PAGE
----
At Zabriskie Point, United States' lowest point, two perfect strangers meet; an undergraduate dreamer and a young hippie student who start off an unrestrained romance, making love on the dusty terrain.
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An epic portrait of late Sixties America, as seen through the portrayal of two of its children: anthropology student Daria (who's helping a property developer build a village in the Los Angeles desert) and dropout Mark (who's wanted by the authorities for allegedly killing a policeman during a student riot)...Written by
Michael Brooke <email@example.com>
Michelangelo Antonioni's leftist politics made the film controversial from the start. The production was harassed by groups opposed to the movie's alleged "anti-Americanism." FBI agents tailed cast and crew members. Filming locations were besieged by right-wingers protesting an alleged scene of flag desecration, which never happened. Militant anti-establishment students worried they were being "sold out". The sheriff of Oakland, California, accused Michelangelo Antonioni of provoking the riots he had come to film. Death Valley park rangers initially refused to allow Michelangelo Antonioni to shoot at Zabriskie Point because they thought he planned to stage an orgy at the site; it was conceptualized, but never seriously considered. The U.S. Attorney's office in Sacramento opened grand jury investigations into both the film's alleged "anti-Americanism" and possible violations of the Mann Act, a 1910 law prohibiting the transportation of women across state lines "for immoral conduct, prostitution or debauchery," during the Death Valley filming. The investigation was dropped, reluctantly, when they learned that Zabriskie Point was at least 13 miles west of the California-Nevada border. See more »
Zabriskie Point, in Death Valley National Park (California, USA) is not actually the lowest-elevation point in the United States. That would be Badwater Basin, at a depth of 282 feet below sea level, which is also located in Death Valley National Park about 20 miles away. See more »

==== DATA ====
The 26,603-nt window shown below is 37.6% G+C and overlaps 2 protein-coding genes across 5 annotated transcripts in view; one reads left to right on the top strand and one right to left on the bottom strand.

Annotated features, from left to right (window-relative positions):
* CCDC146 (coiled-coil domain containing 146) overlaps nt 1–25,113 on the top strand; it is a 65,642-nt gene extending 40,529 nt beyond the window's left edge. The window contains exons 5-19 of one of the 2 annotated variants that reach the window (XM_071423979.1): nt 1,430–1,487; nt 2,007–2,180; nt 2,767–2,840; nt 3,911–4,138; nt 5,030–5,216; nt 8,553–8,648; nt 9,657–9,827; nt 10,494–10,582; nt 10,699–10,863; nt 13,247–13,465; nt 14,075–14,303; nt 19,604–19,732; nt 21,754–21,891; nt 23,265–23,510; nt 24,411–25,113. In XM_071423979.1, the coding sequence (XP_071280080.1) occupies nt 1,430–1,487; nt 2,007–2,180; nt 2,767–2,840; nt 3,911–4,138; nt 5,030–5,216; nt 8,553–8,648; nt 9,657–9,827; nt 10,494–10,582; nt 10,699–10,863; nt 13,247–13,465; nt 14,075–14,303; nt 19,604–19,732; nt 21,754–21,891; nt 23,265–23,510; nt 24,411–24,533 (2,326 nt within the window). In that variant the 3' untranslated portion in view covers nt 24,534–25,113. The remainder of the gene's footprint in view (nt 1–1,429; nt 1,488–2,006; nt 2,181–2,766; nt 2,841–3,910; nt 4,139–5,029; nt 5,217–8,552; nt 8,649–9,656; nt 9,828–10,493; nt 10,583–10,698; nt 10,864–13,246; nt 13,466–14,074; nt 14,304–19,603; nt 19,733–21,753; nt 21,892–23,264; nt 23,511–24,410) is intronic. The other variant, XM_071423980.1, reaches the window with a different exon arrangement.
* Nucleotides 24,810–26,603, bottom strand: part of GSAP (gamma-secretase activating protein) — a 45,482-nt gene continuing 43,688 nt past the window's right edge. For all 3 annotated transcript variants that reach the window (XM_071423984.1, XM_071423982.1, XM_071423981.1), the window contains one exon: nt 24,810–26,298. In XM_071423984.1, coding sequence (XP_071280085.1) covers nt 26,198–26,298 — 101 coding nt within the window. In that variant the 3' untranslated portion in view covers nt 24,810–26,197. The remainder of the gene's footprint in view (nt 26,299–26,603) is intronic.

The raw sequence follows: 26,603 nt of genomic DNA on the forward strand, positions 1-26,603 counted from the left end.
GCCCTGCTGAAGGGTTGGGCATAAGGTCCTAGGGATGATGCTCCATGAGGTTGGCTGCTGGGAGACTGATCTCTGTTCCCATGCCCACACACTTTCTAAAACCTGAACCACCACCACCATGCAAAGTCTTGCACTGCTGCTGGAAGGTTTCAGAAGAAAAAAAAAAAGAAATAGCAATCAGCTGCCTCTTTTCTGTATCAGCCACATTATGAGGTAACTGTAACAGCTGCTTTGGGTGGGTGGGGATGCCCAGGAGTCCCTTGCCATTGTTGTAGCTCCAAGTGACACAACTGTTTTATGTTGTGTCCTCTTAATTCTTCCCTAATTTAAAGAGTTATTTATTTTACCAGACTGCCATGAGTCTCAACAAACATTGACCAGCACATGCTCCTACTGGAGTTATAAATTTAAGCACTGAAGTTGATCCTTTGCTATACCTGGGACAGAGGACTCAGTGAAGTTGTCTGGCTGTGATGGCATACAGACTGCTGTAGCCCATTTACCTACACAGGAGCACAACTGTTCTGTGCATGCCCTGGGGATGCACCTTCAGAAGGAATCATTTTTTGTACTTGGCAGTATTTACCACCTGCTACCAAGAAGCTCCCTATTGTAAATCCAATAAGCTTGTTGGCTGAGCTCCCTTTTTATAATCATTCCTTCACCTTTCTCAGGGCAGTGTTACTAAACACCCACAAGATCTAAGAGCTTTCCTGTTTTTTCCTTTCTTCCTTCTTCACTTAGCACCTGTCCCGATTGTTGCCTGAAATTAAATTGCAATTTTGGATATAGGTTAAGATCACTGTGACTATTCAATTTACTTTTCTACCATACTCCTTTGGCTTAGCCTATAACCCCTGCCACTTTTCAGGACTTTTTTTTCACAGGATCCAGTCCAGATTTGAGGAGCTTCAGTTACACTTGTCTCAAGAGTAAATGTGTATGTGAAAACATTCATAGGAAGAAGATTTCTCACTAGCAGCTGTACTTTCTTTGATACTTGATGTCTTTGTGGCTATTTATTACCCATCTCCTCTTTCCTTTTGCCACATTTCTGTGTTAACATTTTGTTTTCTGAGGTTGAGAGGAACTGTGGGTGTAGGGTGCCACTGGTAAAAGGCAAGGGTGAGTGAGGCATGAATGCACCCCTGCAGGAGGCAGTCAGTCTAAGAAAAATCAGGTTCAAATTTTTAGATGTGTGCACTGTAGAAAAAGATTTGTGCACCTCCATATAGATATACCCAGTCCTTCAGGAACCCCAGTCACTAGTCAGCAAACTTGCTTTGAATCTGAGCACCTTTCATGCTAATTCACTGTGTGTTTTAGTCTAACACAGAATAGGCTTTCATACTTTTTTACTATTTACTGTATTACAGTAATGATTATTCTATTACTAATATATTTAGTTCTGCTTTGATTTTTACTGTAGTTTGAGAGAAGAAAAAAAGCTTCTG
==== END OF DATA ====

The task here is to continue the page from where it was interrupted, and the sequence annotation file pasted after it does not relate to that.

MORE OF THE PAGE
[booking a protester]
William S. Polit, protester:
Associate professor of history.
That's too long, Bill. I'll just put down clerk.
See more »
MGM president Louis F. Polk was so worried about the controversy surrounding the film, particularly the threat of an X rating, that he invoked the studio's right to the final cut and ordered Antonioni to eliminate anything that might be potentially controversial. Thus, the riots, the love-ins, and numerous other scenes and fragments of scenes were removed, leaving only seventy minutes. The film was deemed unreleasable and written off as a loss but was saved when Polk was replaced by James T. Aubrey, who thought highly of the film and restored (nearly) all of the cut scenes. See more »
Thirty two years has put in place a focus the film never had in 1970
At the time of its release, ZABRISKE POINT caused great division in film-going circles. A "wannabe classic but artless piece of empty canvas" was the view of the establishment, most critics included. To the alternative movement...a "revelation of everything that is wrong in the world today (1970)" Not too much has changed judging by the comments here, although an overall user-rating of an almost respectable 6.2 suggests an increase in the appreciation factor.
Poor old Mark Frechette and Daria Halpin as the star crossed lovers - definitely in the wrong place at the wrong time (weren't they EVERY wronged and downtrodden teenager of the period???) copped most of the flack, totally unreasonably. They were SUPPOSED to be Mr and Miss typical troubled youth, not Rhett Butler and Scarlett O'Hara on a bender! This was an image-driven film and many flag waving americans were incensed that Italy's outre director Antonioni was given free rein to portray the angst of American youth.
Cinematically, the film was awesome. In London at the time, I saw it on its release and thought that from an objective viewpoint it was quite brilliant (admittedly, I was only 24 myself). Many have commented on its alleged self-indulgence. Yeah, well it WAS Antonioni's film - surely he was free to express his art-form in whatever way he saw fit at the time? The desert scenes have not been topped by any film since.
ZABRISKIE POINT may be shy of "masterpiece" status (mind you, who amongst is solely qualified to make THAT call?) but it is probably now, THE defining film of 70's culture. A time when acid trips, communal living, even just plain old fashioned "love" were not that easy a choice to live with!
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